There is much one could say about “President” Trump’s almost first one hundred days, but most of it isn’t worth dwelling upon, which is good news to a one handed typist.
It is not worth dwelling upon because most of it has been empty boasts, unfulfilled promises, fitful threats and ridiculous assertions. This formula worked well in the TV surreality of the campaign trail, but is falling apart like Cinderella’s coach racing towards midnight now that Trump is expected to actually accomplish things.
Most of this charade most of us can live with while it plays out, but Korea stands out as an exception. Someone has aptly called it ” a drawn out version of the Cuban missile crisis.” I was around during that crisis and fear abounded. If there is less fear around these days, it is because we are more closely wedded to TV’s versions of reality than the real thing. We have become anesthetized.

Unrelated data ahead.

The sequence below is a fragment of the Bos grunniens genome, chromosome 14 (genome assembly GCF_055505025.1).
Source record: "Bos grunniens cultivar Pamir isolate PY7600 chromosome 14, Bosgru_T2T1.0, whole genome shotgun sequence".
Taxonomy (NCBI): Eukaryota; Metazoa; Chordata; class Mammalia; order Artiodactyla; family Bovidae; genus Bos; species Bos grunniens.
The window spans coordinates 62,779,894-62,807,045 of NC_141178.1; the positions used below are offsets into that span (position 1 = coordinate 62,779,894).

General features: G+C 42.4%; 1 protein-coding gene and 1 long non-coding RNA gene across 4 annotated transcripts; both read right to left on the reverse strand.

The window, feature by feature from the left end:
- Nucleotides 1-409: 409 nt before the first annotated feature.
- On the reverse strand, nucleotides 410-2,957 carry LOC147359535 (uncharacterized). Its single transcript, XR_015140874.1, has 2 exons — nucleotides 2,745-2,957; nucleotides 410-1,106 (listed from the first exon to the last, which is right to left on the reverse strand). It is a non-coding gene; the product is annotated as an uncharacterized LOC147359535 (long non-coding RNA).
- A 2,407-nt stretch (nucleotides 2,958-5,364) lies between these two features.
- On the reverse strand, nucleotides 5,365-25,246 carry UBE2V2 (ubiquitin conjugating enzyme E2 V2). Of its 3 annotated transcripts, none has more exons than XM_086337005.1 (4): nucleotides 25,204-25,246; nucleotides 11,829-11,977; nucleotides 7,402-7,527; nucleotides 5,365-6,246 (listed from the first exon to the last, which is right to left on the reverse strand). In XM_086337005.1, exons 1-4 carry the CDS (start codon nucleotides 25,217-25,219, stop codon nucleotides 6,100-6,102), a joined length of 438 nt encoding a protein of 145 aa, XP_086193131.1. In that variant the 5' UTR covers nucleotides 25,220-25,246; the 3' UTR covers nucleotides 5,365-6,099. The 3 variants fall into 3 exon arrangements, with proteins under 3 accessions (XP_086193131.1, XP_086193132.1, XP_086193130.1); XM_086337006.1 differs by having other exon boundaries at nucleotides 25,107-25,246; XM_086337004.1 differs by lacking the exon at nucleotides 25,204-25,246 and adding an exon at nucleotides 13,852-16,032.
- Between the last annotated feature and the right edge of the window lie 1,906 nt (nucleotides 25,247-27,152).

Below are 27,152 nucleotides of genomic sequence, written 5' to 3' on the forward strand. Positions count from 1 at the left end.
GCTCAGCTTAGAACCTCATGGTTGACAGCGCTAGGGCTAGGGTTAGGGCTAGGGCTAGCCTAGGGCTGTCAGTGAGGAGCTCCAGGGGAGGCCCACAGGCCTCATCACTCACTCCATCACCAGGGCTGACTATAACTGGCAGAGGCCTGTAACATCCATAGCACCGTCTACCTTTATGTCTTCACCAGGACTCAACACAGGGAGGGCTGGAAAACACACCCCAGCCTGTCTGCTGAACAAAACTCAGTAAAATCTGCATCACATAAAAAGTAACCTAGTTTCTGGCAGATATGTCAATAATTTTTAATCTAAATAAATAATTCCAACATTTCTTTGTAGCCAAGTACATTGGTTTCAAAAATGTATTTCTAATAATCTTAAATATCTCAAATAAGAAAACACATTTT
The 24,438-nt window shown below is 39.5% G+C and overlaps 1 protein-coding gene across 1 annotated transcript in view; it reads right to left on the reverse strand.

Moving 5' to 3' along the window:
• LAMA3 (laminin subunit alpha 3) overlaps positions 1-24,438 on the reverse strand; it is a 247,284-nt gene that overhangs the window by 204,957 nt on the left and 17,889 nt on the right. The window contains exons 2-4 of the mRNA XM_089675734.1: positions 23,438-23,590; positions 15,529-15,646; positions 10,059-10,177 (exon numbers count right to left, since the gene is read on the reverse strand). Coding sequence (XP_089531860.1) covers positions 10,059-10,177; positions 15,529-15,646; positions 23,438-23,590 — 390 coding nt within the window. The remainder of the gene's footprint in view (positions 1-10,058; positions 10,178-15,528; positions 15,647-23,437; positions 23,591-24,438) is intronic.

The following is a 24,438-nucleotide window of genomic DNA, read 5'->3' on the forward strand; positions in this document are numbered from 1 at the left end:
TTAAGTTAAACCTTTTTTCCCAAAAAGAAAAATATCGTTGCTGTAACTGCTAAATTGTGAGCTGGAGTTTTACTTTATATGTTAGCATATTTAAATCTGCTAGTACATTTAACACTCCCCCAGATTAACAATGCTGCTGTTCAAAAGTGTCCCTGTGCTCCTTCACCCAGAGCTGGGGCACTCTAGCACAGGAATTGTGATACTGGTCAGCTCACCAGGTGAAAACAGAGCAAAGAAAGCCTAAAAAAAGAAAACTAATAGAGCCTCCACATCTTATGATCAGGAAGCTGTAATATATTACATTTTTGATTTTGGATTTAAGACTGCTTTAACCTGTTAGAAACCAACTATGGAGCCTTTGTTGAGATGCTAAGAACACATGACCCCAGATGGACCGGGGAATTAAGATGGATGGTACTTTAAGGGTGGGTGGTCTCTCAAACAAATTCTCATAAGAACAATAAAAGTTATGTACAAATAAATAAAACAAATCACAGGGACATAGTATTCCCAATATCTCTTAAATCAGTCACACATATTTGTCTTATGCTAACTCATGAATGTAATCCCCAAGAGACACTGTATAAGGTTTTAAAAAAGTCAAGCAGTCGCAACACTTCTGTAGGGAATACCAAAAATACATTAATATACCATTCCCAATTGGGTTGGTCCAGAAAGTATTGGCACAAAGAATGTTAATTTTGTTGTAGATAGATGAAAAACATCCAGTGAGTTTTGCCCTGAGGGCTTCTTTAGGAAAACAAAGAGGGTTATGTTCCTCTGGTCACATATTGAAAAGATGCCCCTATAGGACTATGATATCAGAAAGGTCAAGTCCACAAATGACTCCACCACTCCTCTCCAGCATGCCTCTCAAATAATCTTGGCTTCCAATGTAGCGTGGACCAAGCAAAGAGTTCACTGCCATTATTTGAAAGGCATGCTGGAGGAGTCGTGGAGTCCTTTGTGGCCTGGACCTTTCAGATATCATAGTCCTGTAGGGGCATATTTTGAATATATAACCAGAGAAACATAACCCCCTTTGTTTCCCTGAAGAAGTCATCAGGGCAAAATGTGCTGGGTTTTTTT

As a reality TV show Trump’s tough guy stance is entertaining. In reality, Trump’s posing is frightening. He acts like a bloviating bully whose foreign policy comes at the spur of the moment.
Call it gallows humor, but I have to laugh at the fiasco of the fleet that was portrayed as being dispatched to Korea, but actually was going elsewhere on pre-planned maneuvers. AND THEN IT WAS GOING TO KOREA….. as spokesman Sean Spicer “explained.” As always not admitting a screw up. Blaming the press for misinterpretations.
Leisurely heading towards Korea is not the same as rushing there, implied in Trump’s tough guy talk. That’s like saying police are responding to a 9-1-1 call, as soon as they finish their coffee and donuts at Dunkin’s.
Whatever. I have to hope that charade – which a number of South Koreans running for the presidency there call “a lie” and reason not to trust Trump in the future – does not foreshadow a mishandling of a huge, immensely complex problem that Trump promises to “take care of”, as if he were negotiating just another real estate deal.
REALLY FOLKS. THIS IS A DANGEROUS SITUATION.